Let’s be honest, we all love a happy ending. For centuries, the concept of “happily ever after” has been deeply ingrained in our collective consciousness. From fairy tales to romantic comedies, romance novels and the way the media write about celebrities, we’ve been led to believe that true happiness can only be achieved through finding our perfect partner. Many of us have a tendency to feel we will have failed miserably if we do not meet “the one” in time for us to try for children. As this measure of success can feel so deeply ingrained in us from this variety of sources as well as possibly from our own friends and family, it can be challenging to let go of this belief and think about things a different way.
But, what does living ‘happily ever after’ really mean? Is it possible to find it, or is it just a childhood fairy tale?
Something I am really passionate about sharing is the knowledge that being in a relationship isn’t the only path to a fulfilling life. I didn’t always feel this way. In my 30s I had periods of feeling really sad that I hadn’t met ‘the one’ and feeling like it was such a shame that I would miss out. It’s only now that I see things very differently.
These are the 4 big changes in the way I feel now:
1.Focusing on the journey rather than the destination
I’ve come to realise that finding our ‘happily ever after’ is not an ultimate destination. If we reach our destination, then the journey has ended. Finding happiness is never a journey with a definite ending, rather it’s a lifetime journey. It’s so easy to fall into the trap of always looking to the future, thinking we’ll find happiness at some defined period of time, when some set criteria has been ticked off. Rather than always looking to the future, I really try to live in the moment and enjoy each phase of my life as I am in it.
2. Placing friends and family as the primary source of support
Rather than feeling like someone is missing in our lives if we don’t have a partner, we can rather invest time and energy into building and maintaining strong relationships with our friends and family members. This provides us a broader support system to rely on and deeper connections with those already in our lives. Instead of focusing all our efforts into finding a romantic partner, we can prioritise building and nurturing deep friendships.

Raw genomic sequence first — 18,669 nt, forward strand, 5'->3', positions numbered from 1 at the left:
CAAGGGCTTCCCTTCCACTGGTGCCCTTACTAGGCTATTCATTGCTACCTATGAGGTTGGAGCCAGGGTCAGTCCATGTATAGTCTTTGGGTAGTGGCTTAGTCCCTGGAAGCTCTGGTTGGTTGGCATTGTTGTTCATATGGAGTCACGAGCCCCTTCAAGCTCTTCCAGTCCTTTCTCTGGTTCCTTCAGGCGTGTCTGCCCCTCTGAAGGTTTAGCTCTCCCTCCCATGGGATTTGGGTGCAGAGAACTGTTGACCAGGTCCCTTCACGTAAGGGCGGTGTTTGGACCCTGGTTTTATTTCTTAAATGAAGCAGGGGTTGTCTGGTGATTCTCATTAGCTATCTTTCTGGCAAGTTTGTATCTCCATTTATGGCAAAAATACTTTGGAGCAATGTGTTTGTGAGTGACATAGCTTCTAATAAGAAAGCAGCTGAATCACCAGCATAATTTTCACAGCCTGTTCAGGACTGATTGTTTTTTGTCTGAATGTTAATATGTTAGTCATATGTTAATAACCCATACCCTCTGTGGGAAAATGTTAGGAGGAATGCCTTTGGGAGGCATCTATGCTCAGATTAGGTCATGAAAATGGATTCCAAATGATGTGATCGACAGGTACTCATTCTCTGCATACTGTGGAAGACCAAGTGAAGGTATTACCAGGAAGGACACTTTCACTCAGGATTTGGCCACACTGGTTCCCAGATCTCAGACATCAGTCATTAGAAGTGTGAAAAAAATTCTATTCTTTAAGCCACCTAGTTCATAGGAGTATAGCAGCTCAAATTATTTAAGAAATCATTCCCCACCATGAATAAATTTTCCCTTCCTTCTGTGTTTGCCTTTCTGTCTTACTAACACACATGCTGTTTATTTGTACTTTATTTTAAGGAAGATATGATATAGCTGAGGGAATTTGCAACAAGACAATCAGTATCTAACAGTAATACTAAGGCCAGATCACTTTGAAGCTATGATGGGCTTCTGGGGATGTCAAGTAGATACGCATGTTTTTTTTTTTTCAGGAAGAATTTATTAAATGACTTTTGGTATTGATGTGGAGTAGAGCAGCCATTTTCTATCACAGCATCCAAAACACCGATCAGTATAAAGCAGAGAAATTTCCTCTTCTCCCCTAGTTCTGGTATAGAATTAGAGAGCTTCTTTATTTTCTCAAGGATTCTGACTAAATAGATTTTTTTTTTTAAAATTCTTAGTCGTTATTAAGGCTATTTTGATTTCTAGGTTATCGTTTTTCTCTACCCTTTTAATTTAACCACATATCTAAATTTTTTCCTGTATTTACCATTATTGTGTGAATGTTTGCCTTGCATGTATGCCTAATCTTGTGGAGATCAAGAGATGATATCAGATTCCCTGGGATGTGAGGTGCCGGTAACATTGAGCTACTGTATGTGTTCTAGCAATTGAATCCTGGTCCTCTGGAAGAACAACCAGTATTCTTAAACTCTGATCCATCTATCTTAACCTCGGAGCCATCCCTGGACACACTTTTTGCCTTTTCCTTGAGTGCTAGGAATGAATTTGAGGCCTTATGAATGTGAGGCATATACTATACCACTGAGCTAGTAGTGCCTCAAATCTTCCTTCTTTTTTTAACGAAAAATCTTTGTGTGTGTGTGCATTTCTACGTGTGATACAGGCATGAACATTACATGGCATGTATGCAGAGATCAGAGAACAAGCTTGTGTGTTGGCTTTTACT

If we surround ourself with supportive, like-minded individuals who uplift and inspire us, as well as challenging us and helping us grow, these connections can bring immense joy, fulfilment, and a sense of belonging. I often feel a much deeper sense of connection from my support network that I ever think I could from just one partner. When I started putting friends and family as the key focus, it stopped me feeling like anyone was missing in my life. Rather is feels completely full of love and support.
3. Putting all our energy into making our circumstances the best they can be
We can spend a lot of time and energy wishing things were different. Wishing we’d met a suitable partner who had the same outlook and goals for life. Wishing we had someone to share our journey with. Wishing we could take a more conventional journey. Wishing our children would have a father in their lives as they grew up. It’s easy to wish for all these things and how things could be different. Really, any time spent wishing things were different is a waste of energy. Instead I spend all my energy on how I can make the most of the situation I am in. What action I can take to live the best life that I can. This is energy well spent, rather than energy wasted wishing things could be different.
4. Find purpose and meaning for our lives
Happiness and fulfilment can stem from a sense of purpose and meaning in our lives. What this looks like will be different for everyone. What’s important is to look past what society says we should be doing, what our friends and family think and really identify what’s important to us and how we can start living our purpose.
Once we’ve found our purpose and start living it, we can create a life filled with meaning and significance. This can be part of finding our ‘happily ever after’ that doesn’t require a romantic partner. Since I have found my own personal purpose to support people considering solo parenthood and solo parents to thrive, I feel so fulfilled. It really helps us to stop thinking something or someone is missing from our lives when we are truly living our purpose.
It’s so important to remember that being single does not equate to being incomplete or unhappy. We can embrace the freedom and opportunities that come with being unattached and seize the chance to write our own unique and extraordinary story of “happily ever after.”
We cover all these points in my Group Coaching Course Choosing Solo, for single people considering solo parenthood. I’d love to have you join us there.